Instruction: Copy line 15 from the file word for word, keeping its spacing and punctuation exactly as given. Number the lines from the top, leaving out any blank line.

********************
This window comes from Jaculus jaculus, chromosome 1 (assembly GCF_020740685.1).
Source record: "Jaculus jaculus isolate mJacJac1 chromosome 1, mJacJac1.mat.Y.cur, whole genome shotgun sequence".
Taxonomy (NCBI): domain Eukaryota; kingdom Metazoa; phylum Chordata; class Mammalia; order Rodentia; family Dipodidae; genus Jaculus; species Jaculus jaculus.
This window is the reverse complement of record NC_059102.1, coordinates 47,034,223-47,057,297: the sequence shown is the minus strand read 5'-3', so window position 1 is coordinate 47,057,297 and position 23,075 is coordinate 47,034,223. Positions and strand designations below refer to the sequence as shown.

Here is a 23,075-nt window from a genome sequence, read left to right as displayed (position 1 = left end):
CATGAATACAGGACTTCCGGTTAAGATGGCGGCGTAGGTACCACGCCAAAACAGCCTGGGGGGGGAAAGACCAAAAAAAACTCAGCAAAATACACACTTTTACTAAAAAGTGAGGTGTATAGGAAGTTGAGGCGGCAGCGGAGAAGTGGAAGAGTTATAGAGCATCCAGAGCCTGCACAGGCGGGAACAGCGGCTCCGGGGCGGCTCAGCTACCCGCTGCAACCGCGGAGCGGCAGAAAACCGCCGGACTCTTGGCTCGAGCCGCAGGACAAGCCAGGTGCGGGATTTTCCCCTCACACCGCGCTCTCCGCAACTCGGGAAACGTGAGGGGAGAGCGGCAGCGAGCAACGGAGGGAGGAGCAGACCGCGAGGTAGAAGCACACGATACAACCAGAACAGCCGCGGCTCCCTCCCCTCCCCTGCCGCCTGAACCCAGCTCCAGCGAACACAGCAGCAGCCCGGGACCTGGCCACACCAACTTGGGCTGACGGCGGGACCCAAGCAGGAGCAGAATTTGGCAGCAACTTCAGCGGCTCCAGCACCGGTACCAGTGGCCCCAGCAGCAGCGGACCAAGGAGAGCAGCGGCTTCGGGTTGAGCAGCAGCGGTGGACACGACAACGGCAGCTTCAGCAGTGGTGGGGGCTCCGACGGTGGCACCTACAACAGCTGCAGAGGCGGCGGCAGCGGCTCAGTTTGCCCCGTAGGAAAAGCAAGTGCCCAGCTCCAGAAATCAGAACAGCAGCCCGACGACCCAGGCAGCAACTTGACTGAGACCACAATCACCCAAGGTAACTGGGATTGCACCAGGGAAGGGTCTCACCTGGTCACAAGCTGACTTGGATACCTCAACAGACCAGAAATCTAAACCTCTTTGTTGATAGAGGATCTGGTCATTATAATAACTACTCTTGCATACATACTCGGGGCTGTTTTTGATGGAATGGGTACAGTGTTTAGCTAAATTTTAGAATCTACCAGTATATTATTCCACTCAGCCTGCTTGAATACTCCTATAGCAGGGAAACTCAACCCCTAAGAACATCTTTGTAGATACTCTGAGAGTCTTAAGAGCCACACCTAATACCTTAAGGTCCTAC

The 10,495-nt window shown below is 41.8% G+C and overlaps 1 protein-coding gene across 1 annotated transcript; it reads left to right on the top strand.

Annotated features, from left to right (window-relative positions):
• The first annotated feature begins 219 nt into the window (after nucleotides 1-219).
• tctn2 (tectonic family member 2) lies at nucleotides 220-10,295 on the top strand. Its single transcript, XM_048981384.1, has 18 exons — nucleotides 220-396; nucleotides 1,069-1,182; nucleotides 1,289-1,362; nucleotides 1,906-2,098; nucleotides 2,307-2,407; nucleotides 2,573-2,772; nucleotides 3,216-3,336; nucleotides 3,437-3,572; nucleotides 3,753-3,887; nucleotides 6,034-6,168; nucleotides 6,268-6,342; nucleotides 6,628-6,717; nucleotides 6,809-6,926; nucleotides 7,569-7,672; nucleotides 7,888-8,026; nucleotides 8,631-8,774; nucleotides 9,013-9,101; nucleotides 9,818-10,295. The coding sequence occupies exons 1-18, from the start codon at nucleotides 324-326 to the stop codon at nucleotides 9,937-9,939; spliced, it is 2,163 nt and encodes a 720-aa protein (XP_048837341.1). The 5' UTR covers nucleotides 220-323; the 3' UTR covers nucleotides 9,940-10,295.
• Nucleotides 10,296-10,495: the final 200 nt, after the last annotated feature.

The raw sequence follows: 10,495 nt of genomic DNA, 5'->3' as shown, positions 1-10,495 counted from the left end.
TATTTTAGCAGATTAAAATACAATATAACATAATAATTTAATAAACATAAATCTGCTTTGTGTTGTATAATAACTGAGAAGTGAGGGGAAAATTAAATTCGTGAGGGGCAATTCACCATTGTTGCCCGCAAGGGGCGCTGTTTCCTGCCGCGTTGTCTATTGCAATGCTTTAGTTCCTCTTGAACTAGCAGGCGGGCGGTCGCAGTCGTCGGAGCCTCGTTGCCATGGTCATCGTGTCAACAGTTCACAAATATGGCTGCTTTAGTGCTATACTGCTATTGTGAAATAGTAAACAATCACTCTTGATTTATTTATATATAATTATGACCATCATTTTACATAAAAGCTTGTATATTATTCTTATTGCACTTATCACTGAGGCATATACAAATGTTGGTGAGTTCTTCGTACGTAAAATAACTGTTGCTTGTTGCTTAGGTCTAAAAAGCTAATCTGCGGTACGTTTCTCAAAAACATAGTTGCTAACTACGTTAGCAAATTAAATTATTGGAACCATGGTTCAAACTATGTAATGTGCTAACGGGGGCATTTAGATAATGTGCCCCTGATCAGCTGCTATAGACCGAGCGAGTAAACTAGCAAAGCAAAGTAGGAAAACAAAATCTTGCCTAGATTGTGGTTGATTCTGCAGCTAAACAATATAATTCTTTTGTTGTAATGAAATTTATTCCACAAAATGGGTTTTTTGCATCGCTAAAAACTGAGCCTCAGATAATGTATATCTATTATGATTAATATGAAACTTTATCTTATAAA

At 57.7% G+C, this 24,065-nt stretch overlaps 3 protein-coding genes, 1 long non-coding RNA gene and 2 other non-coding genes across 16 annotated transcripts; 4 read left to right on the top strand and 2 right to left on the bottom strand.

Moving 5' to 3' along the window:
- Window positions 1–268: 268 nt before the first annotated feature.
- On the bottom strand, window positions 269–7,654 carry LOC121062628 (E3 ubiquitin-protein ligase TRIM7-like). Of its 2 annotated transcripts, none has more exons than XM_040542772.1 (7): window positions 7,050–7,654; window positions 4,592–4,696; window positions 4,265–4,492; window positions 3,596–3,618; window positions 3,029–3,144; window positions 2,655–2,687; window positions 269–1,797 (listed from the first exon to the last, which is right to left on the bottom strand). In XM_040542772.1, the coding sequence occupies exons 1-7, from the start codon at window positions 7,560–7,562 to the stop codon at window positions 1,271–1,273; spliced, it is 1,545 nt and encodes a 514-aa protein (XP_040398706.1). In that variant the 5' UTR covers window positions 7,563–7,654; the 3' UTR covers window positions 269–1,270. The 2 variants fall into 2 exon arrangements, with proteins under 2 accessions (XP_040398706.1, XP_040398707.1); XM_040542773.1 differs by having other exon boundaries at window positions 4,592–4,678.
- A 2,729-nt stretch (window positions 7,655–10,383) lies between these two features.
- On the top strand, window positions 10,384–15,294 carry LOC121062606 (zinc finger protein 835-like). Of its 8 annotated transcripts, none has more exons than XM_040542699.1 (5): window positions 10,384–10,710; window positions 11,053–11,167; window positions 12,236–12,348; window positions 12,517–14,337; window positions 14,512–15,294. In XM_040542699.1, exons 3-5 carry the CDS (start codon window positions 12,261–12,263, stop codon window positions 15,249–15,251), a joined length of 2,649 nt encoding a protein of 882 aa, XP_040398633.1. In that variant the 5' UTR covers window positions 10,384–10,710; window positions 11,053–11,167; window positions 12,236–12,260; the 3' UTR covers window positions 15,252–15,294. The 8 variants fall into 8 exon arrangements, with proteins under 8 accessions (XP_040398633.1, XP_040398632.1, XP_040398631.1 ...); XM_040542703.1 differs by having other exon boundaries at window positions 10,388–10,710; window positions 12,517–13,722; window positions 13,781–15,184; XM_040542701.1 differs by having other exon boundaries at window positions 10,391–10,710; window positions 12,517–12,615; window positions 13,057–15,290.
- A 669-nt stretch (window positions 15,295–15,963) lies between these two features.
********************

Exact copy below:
Moving 5' to 3' along the window: